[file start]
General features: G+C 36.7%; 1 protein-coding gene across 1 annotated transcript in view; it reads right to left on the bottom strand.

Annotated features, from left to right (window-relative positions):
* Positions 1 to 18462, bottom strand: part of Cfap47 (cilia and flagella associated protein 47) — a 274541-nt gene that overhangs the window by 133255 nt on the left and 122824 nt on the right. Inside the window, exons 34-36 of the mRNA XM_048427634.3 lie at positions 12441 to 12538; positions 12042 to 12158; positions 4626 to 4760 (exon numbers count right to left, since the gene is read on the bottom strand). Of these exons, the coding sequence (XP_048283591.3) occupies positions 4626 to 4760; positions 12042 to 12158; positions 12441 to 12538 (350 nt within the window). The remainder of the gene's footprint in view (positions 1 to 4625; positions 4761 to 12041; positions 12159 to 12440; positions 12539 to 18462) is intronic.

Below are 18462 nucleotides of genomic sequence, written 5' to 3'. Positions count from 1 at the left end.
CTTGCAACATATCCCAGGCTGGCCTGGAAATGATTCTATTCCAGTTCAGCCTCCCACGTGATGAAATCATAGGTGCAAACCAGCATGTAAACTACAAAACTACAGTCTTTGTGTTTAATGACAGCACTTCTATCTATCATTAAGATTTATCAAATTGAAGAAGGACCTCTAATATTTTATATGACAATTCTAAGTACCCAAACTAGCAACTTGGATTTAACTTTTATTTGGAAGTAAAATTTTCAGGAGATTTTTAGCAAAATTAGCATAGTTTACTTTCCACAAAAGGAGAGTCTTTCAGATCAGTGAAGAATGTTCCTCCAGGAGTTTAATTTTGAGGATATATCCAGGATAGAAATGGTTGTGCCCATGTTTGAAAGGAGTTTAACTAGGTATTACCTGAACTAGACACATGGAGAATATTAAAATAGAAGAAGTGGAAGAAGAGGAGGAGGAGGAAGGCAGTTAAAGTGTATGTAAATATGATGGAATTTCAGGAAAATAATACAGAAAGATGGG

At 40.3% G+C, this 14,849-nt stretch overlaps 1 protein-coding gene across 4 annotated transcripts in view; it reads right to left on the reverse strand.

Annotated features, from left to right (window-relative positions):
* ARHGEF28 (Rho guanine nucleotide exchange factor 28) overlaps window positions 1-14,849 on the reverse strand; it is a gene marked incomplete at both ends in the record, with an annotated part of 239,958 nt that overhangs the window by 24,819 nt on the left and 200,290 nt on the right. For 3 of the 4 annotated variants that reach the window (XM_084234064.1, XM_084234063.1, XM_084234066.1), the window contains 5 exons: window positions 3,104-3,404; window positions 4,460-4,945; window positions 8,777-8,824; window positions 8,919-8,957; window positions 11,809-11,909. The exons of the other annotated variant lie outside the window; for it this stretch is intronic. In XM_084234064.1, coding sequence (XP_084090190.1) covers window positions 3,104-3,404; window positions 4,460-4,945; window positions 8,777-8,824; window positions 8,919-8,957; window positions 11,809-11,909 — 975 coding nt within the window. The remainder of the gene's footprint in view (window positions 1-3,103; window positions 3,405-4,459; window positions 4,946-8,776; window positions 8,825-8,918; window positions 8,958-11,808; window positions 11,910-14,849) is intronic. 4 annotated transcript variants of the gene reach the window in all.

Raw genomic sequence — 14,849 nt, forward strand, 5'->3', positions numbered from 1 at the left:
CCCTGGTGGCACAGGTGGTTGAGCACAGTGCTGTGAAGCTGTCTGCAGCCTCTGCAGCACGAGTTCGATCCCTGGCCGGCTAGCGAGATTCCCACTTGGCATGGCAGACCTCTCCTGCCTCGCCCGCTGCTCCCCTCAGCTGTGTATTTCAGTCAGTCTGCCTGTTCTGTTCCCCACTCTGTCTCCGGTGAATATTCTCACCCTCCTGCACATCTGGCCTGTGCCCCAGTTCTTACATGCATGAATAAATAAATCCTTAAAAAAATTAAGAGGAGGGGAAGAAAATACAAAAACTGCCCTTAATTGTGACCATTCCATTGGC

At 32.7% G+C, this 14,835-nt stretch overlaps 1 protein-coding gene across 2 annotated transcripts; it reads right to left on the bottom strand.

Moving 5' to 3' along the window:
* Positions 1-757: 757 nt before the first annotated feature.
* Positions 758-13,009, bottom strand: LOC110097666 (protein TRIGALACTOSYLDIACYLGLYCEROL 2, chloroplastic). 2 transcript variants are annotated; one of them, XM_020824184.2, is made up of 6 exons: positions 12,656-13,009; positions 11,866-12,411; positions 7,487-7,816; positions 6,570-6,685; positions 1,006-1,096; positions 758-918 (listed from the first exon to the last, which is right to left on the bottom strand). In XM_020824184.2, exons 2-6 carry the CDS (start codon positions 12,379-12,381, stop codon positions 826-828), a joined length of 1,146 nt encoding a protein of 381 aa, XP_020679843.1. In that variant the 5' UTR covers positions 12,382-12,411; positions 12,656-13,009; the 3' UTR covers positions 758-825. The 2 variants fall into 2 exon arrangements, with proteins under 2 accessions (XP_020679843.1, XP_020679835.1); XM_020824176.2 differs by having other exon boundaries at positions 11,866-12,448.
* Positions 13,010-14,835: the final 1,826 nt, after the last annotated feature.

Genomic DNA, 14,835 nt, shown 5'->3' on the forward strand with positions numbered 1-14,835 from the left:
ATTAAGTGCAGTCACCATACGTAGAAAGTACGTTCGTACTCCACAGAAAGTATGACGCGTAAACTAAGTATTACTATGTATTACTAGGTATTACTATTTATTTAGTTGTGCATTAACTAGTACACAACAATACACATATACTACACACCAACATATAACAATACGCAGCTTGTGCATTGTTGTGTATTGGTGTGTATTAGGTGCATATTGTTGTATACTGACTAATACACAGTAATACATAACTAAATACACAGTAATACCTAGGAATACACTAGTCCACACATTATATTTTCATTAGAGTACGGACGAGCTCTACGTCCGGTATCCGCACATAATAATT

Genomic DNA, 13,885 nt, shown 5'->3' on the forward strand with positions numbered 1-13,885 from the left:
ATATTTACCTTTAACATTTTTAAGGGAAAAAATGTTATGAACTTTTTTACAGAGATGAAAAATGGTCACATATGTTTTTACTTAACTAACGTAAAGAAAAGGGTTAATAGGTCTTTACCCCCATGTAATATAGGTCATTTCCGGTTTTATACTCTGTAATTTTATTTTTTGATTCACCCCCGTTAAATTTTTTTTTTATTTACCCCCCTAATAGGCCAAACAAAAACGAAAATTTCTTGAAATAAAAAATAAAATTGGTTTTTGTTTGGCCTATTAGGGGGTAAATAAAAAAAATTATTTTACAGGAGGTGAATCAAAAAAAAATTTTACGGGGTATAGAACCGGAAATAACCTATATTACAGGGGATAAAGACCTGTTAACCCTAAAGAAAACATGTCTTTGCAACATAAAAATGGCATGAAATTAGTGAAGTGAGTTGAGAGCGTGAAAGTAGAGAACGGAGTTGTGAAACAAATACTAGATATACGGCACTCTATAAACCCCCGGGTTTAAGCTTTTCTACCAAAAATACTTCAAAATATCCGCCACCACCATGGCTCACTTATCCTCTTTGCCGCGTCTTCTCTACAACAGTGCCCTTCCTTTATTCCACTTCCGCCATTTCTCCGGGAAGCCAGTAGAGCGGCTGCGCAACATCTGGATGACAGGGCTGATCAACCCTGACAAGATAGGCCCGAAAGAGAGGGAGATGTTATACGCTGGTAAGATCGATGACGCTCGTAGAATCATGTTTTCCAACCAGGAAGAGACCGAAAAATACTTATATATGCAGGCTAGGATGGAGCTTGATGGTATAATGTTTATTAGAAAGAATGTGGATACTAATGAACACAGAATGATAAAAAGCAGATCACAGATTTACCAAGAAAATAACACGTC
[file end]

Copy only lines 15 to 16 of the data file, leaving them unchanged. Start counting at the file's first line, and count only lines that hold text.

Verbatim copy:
* Positions 13,010-14,835: the final 1,826 nt, after the last annotated feature.

Genomic DNA, 14,835 nt, shown 5'->3' on the forward strand with positions numbered 1-14,835 from the left: